Four Jews on Parnassus -- A Conversation

Four Jews on Parnassus -- A Conversation: Benjamin, Adorno, Scholem, Schönberg [With Music CD]

CARL DJERASSI
ILLUSTRATIONS BY GABRIELE SEETHALER
Copyright Date: 2008
Pages: 232
https://www.jstor.org/stable/10.7312/djer14654
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  • Book Info
    Four Jews on Parnassus -- A Conversation
    Book Description:

    This book features a CD of rarely performed music, including a specially commissioned rap by Erik Weiner of Walter Benjamin's "Thesis on the Philosophy of History."

    Theodor W. Adorno was the prototypical German Jewish non-Jew, Walter Benjamin vacillated between German Jew and Jewish German, Gershom Scholem was a committed Zionist, and Arnold Schönberg converted to Protestantism for professional reasons but later returned to Judaism. Carl Djerassi, himself a refugee from Hitler's Austria, dramatizes a dialogue between these four men in which they discuss fraternity, religious identity, and legacy as well as reveal aspects of their lives-notably their relations with their wives-that many have ignored, underemphasized, or misrepresented.

    The desire for canonization and the process by which it is obtained are the underlying themes of this dialogue, with emphasis on Paul Klee's Angelus Novus (1920), a canonized work that resonated deeply with Benjamin, Adorno, and Scholem (and for which Djerassi and Gabrielle Seethaler present a revisionist and richly illustrated interpretation). Basing his dialogue on extensive archival research and interviews, Djerassi concludes with a daring speculation on the putative contents of Benjamin's famous briefcase, which disappeared upon his suicide.

    eISBN: 978-0-231-51830-7
    Subjects: Sociology, Philosophy, Art & Art History

Table of Contents

  1. Front Matter
    (pp. i-vi)
  2. Table of Contents
    (pp. vii-viii)
  3. LIST OF ILLUSTRATIONS
    (pp. ix-xiv)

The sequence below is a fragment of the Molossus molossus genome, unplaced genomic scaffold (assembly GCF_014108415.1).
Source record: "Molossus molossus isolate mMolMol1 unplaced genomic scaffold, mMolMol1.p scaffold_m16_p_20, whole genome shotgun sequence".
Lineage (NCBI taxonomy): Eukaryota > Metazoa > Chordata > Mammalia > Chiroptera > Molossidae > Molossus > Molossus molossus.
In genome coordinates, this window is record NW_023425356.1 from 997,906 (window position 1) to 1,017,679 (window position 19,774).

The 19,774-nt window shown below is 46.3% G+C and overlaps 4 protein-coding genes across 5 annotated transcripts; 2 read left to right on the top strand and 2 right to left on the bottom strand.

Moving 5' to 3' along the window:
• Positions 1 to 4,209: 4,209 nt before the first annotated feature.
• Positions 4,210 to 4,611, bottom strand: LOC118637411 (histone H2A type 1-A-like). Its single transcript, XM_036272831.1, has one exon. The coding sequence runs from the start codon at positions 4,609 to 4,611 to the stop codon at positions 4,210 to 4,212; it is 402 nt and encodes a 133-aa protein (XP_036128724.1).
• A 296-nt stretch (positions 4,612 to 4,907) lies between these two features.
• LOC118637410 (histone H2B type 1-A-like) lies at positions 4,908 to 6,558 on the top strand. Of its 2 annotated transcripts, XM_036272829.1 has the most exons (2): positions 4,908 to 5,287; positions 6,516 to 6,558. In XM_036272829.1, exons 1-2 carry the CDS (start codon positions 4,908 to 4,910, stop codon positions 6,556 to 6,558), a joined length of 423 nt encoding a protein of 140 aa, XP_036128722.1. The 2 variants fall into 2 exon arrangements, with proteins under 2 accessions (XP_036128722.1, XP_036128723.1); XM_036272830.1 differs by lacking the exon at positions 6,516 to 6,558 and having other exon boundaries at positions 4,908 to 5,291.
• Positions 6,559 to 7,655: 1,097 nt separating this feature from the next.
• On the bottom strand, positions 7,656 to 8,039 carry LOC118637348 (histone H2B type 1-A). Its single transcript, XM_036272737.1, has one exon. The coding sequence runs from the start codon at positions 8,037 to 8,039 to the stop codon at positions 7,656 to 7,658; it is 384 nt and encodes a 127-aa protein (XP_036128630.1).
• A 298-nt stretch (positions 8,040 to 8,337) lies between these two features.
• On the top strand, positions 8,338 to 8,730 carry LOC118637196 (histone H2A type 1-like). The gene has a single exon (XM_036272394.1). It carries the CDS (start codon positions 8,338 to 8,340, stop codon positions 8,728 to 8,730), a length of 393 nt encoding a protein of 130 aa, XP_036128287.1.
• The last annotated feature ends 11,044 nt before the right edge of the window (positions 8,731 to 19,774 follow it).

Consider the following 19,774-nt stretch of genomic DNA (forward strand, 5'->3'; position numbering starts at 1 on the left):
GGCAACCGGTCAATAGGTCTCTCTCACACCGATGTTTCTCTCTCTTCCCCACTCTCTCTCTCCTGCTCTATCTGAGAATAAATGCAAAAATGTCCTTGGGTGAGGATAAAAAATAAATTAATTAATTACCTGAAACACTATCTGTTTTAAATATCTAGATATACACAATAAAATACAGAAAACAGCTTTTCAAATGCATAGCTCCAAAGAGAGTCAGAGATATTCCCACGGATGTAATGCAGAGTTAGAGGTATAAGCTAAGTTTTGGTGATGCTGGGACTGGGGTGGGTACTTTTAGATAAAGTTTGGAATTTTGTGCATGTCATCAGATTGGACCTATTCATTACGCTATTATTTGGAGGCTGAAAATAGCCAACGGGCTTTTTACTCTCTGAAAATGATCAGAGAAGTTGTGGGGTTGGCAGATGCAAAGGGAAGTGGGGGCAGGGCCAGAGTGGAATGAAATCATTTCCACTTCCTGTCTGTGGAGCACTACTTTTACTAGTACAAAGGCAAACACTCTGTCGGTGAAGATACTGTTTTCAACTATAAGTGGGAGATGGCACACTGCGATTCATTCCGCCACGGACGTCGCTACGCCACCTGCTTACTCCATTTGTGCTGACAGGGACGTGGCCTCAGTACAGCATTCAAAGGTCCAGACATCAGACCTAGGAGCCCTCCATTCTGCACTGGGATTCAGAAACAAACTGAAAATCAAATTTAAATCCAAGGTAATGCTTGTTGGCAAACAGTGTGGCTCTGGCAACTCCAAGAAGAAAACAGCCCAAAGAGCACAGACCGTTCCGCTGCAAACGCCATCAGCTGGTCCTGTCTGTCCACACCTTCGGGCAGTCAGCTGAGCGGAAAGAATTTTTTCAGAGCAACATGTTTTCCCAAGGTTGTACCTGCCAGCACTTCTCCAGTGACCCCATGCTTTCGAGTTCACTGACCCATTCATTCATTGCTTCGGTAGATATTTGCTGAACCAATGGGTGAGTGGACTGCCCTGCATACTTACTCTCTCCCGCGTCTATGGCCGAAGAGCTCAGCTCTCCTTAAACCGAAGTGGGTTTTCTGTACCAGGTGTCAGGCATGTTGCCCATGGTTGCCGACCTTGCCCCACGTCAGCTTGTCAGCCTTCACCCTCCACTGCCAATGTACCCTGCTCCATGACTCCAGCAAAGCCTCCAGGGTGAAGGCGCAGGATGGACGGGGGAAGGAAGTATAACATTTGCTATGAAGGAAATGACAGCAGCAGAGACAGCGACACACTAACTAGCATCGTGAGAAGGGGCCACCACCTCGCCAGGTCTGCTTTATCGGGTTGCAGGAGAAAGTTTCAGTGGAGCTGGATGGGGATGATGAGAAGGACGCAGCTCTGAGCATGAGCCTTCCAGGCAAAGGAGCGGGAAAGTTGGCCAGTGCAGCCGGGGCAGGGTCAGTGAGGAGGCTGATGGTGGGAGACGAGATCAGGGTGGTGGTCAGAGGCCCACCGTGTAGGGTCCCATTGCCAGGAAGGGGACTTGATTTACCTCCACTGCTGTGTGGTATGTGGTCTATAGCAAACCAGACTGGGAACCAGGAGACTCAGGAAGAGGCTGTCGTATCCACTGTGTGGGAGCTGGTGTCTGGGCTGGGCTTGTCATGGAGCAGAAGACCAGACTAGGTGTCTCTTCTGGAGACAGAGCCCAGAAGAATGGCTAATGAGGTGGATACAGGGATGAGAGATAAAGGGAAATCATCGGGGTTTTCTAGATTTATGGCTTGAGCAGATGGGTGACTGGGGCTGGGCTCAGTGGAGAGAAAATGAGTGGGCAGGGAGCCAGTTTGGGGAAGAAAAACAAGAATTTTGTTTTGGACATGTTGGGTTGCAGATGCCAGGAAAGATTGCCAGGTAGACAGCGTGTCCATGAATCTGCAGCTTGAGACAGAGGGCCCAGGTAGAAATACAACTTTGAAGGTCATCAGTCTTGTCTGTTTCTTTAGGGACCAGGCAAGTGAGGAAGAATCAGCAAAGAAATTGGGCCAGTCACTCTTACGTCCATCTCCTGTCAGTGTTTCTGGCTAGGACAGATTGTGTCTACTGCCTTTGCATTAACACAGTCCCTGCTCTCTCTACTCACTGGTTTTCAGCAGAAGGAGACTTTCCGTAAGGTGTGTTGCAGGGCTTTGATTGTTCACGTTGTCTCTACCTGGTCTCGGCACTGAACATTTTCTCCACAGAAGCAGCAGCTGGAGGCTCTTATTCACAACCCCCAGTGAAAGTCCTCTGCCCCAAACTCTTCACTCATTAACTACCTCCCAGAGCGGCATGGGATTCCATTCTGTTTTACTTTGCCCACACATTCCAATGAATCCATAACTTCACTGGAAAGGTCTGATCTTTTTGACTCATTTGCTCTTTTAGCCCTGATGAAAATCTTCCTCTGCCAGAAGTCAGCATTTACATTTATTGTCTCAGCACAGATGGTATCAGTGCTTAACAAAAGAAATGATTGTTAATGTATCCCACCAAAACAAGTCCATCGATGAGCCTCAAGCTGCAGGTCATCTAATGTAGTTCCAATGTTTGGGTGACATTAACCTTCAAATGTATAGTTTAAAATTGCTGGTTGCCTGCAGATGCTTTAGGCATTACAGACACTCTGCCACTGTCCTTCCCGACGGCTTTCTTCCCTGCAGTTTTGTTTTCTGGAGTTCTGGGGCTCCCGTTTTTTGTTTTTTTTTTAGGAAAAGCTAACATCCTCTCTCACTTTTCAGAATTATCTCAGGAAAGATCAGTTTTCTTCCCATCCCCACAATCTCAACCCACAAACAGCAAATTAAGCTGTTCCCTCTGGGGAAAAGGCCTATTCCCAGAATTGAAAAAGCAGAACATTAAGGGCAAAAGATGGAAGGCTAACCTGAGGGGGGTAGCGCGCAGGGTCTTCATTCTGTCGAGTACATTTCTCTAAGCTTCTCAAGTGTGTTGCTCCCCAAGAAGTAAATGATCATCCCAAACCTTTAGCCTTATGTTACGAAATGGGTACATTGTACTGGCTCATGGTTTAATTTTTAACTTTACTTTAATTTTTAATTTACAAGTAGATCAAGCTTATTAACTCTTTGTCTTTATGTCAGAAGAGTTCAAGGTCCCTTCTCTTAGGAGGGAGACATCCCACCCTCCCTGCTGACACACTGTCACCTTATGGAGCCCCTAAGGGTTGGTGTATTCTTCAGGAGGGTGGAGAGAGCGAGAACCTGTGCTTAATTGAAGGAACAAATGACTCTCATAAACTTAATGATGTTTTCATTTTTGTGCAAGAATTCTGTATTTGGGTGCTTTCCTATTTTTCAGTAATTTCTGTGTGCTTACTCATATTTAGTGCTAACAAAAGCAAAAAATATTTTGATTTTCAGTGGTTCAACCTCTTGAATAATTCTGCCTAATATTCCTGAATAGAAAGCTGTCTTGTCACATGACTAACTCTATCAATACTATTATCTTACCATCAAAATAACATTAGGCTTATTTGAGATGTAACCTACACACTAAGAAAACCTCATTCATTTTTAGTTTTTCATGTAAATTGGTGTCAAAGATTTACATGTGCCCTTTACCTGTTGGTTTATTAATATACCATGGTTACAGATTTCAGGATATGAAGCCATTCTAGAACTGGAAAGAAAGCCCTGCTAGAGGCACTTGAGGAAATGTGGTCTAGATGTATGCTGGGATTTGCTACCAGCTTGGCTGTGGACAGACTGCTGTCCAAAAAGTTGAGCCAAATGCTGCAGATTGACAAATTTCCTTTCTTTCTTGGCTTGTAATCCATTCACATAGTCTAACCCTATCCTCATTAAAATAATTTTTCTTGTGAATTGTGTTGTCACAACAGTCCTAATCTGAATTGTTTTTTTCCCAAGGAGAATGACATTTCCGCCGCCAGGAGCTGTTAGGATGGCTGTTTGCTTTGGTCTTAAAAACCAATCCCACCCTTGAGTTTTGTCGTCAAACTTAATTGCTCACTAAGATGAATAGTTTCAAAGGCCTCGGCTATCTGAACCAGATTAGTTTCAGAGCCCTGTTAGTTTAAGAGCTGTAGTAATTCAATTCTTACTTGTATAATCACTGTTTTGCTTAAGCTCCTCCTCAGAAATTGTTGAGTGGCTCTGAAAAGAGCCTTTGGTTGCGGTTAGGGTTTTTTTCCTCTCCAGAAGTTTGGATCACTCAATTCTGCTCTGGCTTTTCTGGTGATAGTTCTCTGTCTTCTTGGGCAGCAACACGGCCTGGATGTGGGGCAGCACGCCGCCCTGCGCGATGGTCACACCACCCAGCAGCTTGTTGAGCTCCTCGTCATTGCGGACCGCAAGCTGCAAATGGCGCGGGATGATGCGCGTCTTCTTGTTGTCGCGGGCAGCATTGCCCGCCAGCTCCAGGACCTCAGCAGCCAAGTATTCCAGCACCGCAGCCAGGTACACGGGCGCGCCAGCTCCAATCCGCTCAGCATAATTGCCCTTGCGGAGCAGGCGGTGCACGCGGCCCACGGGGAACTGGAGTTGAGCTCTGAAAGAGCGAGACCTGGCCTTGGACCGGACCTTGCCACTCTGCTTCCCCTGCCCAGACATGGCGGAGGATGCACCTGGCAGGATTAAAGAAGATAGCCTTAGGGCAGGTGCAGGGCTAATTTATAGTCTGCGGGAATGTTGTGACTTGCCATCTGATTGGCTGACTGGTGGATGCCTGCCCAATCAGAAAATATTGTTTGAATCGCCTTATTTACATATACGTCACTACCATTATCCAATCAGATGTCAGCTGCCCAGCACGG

4. PREFACE
    (pp. xv-xx)
  5. 1. FOUR MEN
    (pp. 1-18)

    Parnassus is a commonly accepted metaphor for the ultimate recognition of literary, musical, or intellectual achievement. Arrival on this exalted peak demonstrates that the process of canonization is complete. In the final analysis, the underlying theme in the following conversational quintet is an examination of the desire for canonization and the process whereby it is achieved. Among my four protagonists, solely Walter Benjamin—now considered to be one of the most important and influential philosophers and socioliterary critics of the twentieth century—ascended Parnassus posthumously. The other three had reached Parnassus while still alive. At the time of his suicide...

  6. 2. FOUR WIVES
    (pp. 19-74)

    As Adorno implied in his concluding sentence, readers interested in famous men are invariably interested in their private lives. The correspondence of Adorno, Benjamin, and Scholem with each other or with friends, at times also with parents or lovers, has been published in many volumes. In the case of Schönberg, over twenty thousand letters are extant in several repositories. But where is the correspondence with their wives? It isn’t that the spouses did not correspond with each other; most of them were addicted letter writers. Does this mean that the letters were not preserved through mere sloppiness? Destroyed out of...

  7. 3. ONE ANGEL (BY PAUL KLEE)
    (pp. 75-106)

    An important thread that ran for many years through the friendship of Benjamin, Scholem, and Adorno was a preoccupation with a drawing by Paul Klee, the Angelus Novus of 1920. Benjamin owned this drawing; after his death it passed to Adorno and then to Scholem. Klee, who died in the same year (1940) as Benjamin, created over nine thousand works in his lifetime, but while the Angelus Novus is both aesthetically appealing and conceptually intriguing, artistically it is by no means one of Klee’s major works. Yet the Angelus Novus is among Klee’s most famous creations, because Benjamin featured it...

  8. 4. FOUR JEWS
    (pp. 107-144)

    As is already clear from the title of my book, Jewish identity is the key theme. In this chapter I address the nuanced question of what it means to be a Jew in the nonreligious sense: to the non-Jewish outsider and, even more important, to the specific Jew under the magnifying glass, where Jewish identity can range from proud acknowledgment or tacit admission to devious denial. The topic is debated from the viewpoints of four very verbal and very different Jews, as well as that of a fifth silent “Jew.” In many respects, it is the meaning of the quotation...

  9. 5. BENJAMIN’S GRIP
    (pp. 145-176)

    Up to this point in Four Jews on Parnassus, all exchanges among the Parnassians were based on historically grounded facts—on archival materials and published documentation that has appeared in a flood that, at least in the case of Benjamin, shows no indication of slackening. But in this final chapter we are entering the realm of speculation, starting with the question of Benjamin’s death. Did he really commit suicide on September 26, 1940, or did something more nefarious occur, possibly murder, as is implied in the oral testimony of some rather aged Spanish contemporaries shown in David Mauas’s documentary film...

  10. NOTES
    (pp. 177-178)
  11. BIBLIOGRAPHY
    (pp. 179-188)
  12. ACKNOWLEDGMENTS
    (pp. 189-194)
  13. BIOGRAPHICAL SKETCHES
    (pp. 195-196)
  14. ILLUSTRATION SOURCES
    (pp. 197-204)
  15. Back Matter
    (pp. 205-212)